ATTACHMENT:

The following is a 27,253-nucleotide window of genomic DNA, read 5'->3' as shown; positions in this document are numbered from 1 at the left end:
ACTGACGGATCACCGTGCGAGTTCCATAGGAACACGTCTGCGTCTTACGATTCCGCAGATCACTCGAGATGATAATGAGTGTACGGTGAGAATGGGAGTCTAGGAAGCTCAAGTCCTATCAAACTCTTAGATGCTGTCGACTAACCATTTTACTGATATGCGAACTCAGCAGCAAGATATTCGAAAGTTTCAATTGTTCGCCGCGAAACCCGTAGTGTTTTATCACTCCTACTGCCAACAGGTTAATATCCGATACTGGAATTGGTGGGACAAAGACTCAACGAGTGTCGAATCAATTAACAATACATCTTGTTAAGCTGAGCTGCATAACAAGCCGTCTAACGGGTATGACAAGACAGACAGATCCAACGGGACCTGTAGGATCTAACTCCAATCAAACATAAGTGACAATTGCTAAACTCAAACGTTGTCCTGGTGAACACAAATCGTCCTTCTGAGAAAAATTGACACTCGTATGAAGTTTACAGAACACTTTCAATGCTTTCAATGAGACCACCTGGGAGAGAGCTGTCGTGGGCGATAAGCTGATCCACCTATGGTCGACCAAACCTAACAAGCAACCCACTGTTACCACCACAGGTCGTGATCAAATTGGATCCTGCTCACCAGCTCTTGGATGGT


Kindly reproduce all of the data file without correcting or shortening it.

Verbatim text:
The following is a 27,253-nucleotide window of genomic DNA, read 5'->3' as shown; positions in this document are numbered from 1 at the left end:
ACTGACGGATCACCGTGCGAGTTCCATAGGAACACGTCTGCGTCTTACGATTCCGCAGATCACTCGAGATGATAATGAGTGTACGGTGAGAATGGGAGTCTAGGAAGCTCAAGTCCTATCAAACTCTTAGATGCTGTCGACTAACCATTTTACTGATATGCGAACTCAGCAGCAAGATATTCGAAAGTTTCAATTGTTCGCCGCGAAACCCGTAGTGTTTTATCACTCCTACTGCCAACAGGTTAATATCCGATACTGGAATTGGTGGGACAAAGACTCAACGAGTGTCGAATCAATTAACAATACATCTTGTTAAGCTGAGCTGCATAACAAGCCGTCTAACGGGTATGACAAGACAGACAGATCCAACGGGACCTGTAGGATCTAACTCCAATCAAACATAAGTGACAATTGCTAAACTCAAACGTTGTCCTGGTGAACACAAATCGTCCTTCTGAGAAAAATTGACACTCGTATGAAGTTTACAGAACACTTTCAATGCTTTCAATGAGACCACCTGGGAGAGAGCTGTCGTGGGCGATAAGCTGATCCACCTATGGTCGACCAAACCTAACAAGCAACCCACTGTTACCACCACAGGTCGTGATCAAATTGGATCCTGCTCACCAGCTCTTGGATGGT